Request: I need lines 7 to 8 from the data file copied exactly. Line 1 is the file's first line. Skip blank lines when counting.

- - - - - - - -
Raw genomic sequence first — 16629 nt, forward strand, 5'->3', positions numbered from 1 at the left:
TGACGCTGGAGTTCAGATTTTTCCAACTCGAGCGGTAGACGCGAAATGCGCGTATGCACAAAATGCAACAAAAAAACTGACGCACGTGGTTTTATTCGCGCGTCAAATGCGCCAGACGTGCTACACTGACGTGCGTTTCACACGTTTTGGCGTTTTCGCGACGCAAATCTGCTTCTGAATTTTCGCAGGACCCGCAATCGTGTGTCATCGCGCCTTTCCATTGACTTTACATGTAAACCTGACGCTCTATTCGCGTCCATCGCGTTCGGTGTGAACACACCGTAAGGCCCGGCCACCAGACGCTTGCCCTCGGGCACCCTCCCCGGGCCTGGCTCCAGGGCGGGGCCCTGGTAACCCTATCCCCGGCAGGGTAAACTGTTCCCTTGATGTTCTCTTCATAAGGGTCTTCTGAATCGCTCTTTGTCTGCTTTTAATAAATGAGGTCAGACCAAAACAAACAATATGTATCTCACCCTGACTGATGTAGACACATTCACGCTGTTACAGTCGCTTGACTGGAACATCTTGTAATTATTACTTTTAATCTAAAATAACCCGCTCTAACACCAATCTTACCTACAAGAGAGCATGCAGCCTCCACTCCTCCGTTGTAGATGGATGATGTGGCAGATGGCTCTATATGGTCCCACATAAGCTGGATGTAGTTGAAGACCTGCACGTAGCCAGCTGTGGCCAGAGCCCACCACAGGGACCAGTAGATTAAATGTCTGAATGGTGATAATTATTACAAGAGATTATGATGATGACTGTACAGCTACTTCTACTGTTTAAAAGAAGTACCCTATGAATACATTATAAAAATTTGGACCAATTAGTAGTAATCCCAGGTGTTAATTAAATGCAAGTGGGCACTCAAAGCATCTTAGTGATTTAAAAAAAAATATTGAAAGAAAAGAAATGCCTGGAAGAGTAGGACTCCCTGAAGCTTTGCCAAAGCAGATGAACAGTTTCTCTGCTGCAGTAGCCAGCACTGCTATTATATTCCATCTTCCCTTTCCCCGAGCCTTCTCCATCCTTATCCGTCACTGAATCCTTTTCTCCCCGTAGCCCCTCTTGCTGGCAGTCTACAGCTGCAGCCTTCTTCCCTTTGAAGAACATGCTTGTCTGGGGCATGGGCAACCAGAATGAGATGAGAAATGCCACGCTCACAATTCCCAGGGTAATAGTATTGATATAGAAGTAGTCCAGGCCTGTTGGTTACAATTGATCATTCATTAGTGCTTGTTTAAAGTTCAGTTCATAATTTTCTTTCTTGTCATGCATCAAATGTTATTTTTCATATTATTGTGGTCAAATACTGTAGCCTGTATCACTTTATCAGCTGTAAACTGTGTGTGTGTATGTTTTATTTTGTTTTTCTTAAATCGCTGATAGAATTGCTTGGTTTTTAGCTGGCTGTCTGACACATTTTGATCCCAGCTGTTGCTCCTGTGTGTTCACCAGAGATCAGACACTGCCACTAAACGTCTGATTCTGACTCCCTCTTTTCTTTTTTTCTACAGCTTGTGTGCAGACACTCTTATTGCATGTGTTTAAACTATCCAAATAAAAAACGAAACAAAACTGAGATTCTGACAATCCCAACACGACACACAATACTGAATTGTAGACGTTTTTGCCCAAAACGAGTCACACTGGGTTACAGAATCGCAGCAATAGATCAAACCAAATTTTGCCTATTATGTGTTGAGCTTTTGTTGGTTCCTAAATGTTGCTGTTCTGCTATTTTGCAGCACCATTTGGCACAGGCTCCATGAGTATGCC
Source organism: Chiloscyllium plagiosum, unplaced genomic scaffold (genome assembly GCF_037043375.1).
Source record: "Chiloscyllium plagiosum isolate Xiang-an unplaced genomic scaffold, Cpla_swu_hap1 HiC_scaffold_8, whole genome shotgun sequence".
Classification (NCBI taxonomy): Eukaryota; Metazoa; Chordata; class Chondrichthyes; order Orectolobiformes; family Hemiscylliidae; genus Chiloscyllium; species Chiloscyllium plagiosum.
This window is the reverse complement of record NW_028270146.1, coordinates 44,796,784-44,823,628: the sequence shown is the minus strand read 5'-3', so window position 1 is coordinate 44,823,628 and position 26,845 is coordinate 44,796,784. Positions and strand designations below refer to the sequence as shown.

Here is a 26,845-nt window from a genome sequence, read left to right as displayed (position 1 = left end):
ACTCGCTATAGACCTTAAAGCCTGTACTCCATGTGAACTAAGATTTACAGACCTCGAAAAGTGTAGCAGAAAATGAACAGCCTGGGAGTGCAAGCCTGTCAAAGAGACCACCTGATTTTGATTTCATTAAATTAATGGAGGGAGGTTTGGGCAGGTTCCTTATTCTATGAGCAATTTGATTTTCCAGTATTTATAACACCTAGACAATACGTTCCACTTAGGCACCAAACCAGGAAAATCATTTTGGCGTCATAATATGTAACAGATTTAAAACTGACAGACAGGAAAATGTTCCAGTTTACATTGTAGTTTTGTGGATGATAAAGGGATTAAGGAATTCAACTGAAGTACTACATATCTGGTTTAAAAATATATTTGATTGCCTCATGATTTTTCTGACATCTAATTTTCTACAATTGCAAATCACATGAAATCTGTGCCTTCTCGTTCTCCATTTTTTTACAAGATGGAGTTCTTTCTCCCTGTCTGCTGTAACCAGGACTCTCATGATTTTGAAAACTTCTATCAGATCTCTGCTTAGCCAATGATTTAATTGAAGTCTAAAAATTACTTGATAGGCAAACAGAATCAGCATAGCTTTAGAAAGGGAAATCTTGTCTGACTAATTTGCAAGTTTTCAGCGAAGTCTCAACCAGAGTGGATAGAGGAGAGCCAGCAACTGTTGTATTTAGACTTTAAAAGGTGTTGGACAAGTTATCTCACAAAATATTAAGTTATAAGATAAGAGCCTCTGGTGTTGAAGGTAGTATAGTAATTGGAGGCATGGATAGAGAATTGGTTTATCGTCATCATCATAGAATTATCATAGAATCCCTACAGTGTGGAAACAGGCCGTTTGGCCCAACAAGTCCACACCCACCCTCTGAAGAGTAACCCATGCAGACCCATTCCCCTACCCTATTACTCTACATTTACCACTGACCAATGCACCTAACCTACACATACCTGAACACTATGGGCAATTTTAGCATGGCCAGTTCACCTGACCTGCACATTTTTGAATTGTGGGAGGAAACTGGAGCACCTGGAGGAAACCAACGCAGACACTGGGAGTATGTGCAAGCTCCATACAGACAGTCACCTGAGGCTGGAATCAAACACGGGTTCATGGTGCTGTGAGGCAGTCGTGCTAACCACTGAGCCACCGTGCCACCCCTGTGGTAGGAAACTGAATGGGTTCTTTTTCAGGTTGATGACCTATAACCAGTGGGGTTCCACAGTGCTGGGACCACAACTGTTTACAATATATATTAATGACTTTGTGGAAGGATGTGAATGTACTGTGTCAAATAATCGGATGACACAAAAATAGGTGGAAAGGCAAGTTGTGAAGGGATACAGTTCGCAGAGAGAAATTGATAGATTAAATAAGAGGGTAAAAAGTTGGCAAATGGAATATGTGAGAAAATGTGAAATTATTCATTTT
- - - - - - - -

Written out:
Here is a 26,845-nt window from a genome sequence, read left to right as displayed (position 1 = left end):
ACTCGCTATAGACCTTAAAGCCTGTACTCCATGTGAACTAAGATTTACAGACCTCGAAAAGTGTAGCAGAAAATGAACAGCCTGGGAGTGCAAGCCTGTCAAAGAGACCACCTGATTTTGATTTCATTAAATTAATGGAGGGAGGTTTGGGCAGGTTCCTTATTCTATGAGCAATTTGATTTTCCAGTATTTATAACACCTAGACAATACGTTCCACTTAGGCACCAAACCAGGAAAATCATTTTGGCGTCATAATATGTAACAGATTTAAAACTGACAGACAGGAAAATGTTCCAGTTTACATTGTAGTTTTGTGGATGATAAAGGGATTAAGGAATTCAACTGAAGTACTACATATCTGGTTTAAAAATATATTTGATTGCCTCATGATTTTTCTGACATCTAATTTTCTACAATTGCAAATCACATGAAATCTGTGCCTTCTCGTTCTCCATTTTTTTACAAGATGGAGTTCTTTCTCCCTGTCTGCTGTAACCAGGACTCTCATGATTTTGAAAACTTCTATCAGATCTCTGCTTAGCCAATGATTTAATTGAAGTCTAAAAATTACTTGATAGGCAAACAGAATCAGCATAGCTTTAGAAAGGGAAATCTTGTCTGACTAATTTGCAAGTTTTCAGCGAAGTCTCAACCAGAGTGGATAGAGGAGAGCCAGCAACTGTTGTATTTAGACTTTAAAAGGTGTTGGACAAGTTATCTCACAAAATATTAAGTTATAAGATAAGAGCCTCTGGTGTTGAAGGTAGTATAGTAATTGGAGGCATGGATAGAGAATTGGTTTATCGTCATCATCATAGAATTATCATAGAATCCCTACAGTGTGGAAACAGGCCGTTTGGCCCAACAAGTCCACACCCACCCTCTGAAGAGTAACCCATGCAGACCCATTCCCCTACCCTATTACTCTACATTTACCACTGACCAATGCACCTAACCTACACATACCTGAACACTATGGGCAATTTTAGCATGGCCAGTTCACCTGACCTGCACATTTTTGAATTGTGGGAGGAAACTGGAGCACCTGGAGGAAACCAACGCAGACACTGGGAGTATGTGCAAGCTCCATACAGACAGTCACCTGAGGCTGGAATCAAACACGGGTTCATGGTGCTGTGAGGCAGTCGTGCTAACCACTGAGCCACCGTGCCACCCCTGTGGTAGGAAACTGAATGGGTTCTTTTTCAGGTTGATGACCTATAACCAGTGGGGTTCCACAGTGCTGGGACCACAACTGTTTACAATATATATTAATGACTTTGTGGAAGGATGTGAATGTACTGTGTCAAATAATCGGATGACACAAAAATAGGTGGAAAGGCAAGTTGTGAAGGGATACAGTTCGCAGAGAGAAATTGATAGATTAAATAAGAGGGTAAAAAGTTGGCAAATGGAATATGTGAGAAAATGTGAAATTATTCATTTT